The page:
Why Attempting To “Time the Market” is a Difficult Strategy
By Nikki Young, CFP®, Financial Advisor
Market timing is an investment strategy in which investors move in and out of the markets to try to avoid losses before they happen and then buy back in at the bottom after the market has crashed. Buying low or selling high is a prudent strategy for most investors. However, buying lowest or selling highest — or trying to time the market perfectly — is an elusive strategy, one that is difficult to execute and may lead to lower returns and missed opportunities.
To be successful at market timing requires you to know two things: 1) exactly when to pull your money out of the market and 2) exactly when to put your money back into the market. The reality is that no one has ever been able to do this consistently. Market tops and bottoms are impossible to predict, and a large percentage of market gains tend to come immediately following major bottoms.
For example, during the pandemic of March 2020, the Dow Jones lost 37% of its value, however, it quickly rebounded and by year end the Dow Jones was up an astonishing 43.7%!
One strategy to avoid the urge of market timing is to have a properly diversified portfolio. Diversification is a strategy that mixes a wide variety of investments within a portfolio. The idea is that at any given time some investments will be winners, and some will be losers. Being well-diversified can reduce risk, because it’s less likely that one investment will derail your entire portfolio.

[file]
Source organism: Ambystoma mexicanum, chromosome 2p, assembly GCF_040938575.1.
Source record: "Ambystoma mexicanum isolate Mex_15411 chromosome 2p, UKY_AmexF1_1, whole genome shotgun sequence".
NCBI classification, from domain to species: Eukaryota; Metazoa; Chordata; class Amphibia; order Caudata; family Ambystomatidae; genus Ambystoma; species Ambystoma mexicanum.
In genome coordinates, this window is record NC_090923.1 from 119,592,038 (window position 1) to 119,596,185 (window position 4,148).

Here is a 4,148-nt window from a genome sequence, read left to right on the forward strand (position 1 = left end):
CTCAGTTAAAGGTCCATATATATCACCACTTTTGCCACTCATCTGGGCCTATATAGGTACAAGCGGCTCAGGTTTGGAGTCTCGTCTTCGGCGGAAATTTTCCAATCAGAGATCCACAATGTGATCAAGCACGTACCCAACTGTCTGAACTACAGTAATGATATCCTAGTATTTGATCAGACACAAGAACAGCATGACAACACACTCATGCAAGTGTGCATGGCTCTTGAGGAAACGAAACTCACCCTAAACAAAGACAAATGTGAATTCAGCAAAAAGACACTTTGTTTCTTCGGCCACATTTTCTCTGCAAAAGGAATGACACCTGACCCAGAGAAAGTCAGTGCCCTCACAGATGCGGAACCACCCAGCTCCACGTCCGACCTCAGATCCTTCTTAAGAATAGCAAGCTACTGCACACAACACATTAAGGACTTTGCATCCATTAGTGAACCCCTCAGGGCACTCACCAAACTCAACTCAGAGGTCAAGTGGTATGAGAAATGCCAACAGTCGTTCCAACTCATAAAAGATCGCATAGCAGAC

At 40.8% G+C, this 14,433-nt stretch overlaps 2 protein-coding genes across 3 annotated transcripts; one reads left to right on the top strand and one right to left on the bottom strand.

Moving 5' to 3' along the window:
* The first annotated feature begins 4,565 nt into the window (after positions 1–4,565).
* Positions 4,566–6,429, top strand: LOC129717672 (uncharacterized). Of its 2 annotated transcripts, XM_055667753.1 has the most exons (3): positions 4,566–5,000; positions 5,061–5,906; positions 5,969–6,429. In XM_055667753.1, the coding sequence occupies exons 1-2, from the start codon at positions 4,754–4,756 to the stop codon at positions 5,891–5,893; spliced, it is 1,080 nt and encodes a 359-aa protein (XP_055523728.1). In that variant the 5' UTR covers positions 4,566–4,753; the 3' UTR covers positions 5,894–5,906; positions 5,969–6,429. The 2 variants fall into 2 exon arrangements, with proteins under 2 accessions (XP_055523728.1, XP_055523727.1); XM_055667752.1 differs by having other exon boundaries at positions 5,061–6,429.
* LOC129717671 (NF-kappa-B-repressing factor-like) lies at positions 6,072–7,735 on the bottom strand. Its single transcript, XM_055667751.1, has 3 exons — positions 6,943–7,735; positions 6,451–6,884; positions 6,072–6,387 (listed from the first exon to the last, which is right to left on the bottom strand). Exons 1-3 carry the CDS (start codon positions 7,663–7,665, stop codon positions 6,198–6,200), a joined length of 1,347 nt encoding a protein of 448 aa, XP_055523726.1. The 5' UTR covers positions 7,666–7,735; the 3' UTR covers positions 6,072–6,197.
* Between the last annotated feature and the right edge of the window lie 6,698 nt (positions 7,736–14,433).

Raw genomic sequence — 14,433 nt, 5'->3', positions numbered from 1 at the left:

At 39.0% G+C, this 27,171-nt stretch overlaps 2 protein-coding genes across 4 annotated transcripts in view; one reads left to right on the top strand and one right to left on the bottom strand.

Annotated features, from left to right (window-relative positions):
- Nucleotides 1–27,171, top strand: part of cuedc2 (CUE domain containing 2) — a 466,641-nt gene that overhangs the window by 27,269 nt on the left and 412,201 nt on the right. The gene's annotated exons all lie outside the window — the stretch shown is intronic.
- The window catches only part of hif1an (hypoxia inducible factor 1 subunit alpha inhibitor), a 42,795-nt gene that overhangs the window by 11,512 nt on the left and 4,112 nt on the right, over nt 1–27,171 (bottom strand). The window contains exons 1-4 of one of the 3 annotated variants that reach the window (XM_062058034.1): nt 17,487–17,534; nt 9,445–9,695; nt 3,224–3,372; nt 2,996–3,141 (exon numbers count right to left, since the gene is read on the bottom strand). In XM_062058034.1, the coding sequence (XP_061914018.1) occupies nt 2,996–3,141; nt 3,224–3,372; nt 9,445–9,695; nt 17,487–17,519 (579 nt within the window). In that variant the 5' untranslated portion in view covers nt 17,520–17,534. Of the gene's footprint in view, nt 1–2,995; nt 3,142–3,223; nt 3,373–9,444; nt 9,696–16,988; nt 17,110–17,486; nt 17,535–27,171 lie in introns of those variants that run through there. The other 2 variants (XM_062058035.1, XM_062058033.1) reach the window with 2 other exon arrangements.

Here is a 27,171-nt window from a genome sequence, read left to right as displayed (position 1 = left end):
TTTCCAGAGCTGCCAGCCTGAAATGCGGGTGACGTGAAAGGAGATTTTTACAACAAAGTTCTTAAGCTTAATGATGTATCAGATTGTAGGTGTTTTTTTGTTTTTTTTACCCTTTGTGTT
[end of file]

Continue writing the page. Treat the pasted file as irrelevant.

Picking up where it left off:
Ultimately, the risk and fluctuation of the market is unavoidable. The only way to ensure you capture all the upside is to remain committed to riding out all the temporary downsides. The beauty of investing is that long term, the equity market trend is certain: Over a 20-year period, stocks have generated positive returns 100% of the time. This presents an opportunity to gain real financial independence and multigenerational wealth by simply remaining disciplined and resilient to market fluctuations.
Accepting the reality of market volatility is easier said than done. Partnering with a qualified professional can help you manage your investments, avoid the temptation of market timing and put the financial noise in perspective. It’s “time in the market,” not “timing the market” that is the primary driver of investing success.
If you need advice on investment management, I’m available to meet with you virtually, in our Herndon main office or our One Loudoun office. Email me at firstname.lastname@example.org or visit my website, nyoung.nwfllc.com to schedule a complimentary, no-obligation consultation.